Figure 3: (Color online) (top left) Plot of the two distinct coefficients of Eq. (3.2). (bottom left) Plot of the four distinct coefficients of Eq. (3.2). In the latter case one is always negative. The coefficients of the two equivalent expressions of the time-convolutionless master equation associated to the map Eq. (21) for the case , so that are obtained from Eq. (17). The considered waiting time distribution is of the form Eq. (23) with and . (right) Plot of the sign of the lowest non zero eigenvalue of the Choi matrix corresponding to the map , for a stochastic map corresponding to pure dephasing and waiting given by the convolution of two equal exponentials. The black regions correspond to a negative sign. For certain values of , corresponding to the points in which the inverse does not exist, in the plot denoted by a gray vertical line, the memory is arbitrary long, while it stays finite for other values.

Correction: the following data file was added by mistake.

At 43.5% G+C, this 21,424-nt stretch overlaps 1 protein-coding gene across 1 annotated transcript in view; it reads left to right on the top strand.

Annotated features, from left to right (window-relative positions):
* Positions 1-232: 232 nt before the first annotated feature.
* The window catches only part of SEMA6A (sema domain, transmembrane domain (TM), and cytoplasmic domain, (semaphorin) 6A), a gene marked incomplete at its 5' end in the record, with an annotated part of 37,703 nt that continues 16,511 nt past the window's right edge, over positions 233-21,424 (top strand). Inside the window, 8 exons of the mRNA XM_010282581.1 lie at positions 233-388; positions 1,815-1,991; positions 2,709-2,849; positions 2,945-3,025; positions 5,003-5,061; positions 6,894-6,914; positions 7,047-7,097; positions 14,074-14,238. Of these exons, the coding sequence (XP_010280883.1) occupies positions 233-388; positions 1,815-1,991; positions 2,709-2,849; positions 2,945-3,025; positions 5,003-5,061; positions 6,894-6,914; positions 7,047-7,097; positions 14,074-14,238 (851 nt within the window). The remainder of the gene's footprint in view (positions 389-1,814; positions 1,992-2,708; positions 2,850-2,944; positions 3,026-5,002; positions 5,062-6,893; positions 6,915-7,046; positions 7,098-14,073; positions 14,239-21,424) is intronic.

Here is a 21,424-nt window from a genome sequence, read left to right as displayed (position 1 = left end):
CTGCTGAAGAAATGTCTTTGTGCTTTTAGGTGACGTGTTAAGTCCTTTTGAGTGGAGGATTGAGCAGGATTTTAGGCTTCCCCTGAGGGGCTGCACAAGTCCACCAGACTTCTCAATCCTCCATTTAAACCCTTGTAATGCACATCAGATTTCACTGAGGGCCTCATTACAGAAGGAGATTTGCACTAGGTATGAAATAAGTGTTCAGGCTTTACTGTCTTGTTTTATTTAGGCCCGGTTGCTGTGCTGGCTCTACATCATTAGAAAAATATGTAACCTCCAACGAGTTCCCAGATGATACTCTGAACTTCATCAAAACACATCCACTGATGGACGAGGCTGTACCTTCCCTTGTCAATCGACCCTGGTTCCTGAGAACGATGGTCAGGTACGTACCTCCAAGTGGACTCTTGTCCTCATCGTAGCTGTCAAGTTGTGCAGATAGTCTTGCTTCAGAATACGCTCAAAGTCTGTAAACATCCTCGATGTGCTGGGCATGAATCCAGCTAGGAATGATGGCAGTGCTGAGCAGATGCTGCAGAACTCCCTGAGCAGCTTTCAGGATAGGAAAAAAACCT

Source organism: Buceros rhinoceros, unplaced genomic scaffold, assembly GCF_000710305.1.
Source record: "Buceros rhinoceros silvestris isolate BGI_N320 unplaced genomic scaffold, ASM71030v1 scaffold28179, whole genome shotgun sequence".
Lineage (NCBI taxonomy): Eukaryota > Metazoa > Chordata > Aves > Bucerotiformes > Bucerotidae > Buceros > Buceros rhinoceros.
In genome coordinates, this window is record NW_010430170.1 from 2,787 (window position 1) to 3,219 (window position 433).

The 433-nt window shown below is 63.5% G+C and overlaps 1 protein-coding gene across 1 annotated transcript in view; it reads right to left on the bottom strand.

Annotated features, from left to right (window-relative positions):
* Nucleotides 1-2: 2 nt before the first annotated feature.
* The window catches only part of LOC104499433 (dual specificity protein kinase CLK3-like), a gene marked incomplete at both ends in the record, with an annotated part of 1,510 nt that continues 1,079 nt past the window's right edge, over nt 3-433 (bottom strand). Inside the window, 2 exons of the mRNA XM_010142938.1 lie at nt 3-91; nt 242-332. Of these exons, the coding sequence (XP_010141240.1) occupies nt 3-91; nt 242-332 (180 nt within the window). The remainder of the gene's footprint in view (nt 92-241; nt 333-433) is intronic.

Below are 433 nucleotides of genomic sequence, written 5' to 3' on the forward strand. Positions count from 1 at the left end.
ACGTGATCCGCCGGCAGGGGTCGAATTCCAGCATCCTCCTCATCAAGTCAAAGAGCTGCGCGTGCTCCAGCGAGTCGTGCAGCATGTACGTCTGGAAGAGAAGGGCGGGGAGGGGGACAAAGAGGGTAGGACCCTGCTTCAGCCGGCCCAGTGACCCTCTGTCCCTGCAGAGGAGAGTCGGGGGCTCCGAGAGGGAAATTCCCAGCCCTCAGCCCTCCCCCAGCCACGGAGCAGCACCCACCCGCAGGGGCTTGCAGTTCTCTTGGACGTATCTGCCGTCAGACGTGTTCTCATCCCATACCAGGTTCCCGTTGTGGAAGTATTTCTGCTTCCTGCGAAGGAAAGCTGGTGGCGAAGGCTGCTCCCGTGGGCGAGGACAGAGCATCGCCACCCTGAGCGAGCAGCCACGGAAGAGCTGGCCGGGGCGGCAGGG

considering and a suitable waiting time distribution. Even though this fact can be easily understood from a conceptual point of view, it is useful to stress it by means of an explicit example.

For the case of pure dephasing in order to detect non-Markovianity it is convenient to consider the Choi matrices associated to the maps , so that according to Eq. (20) we obtain

(27)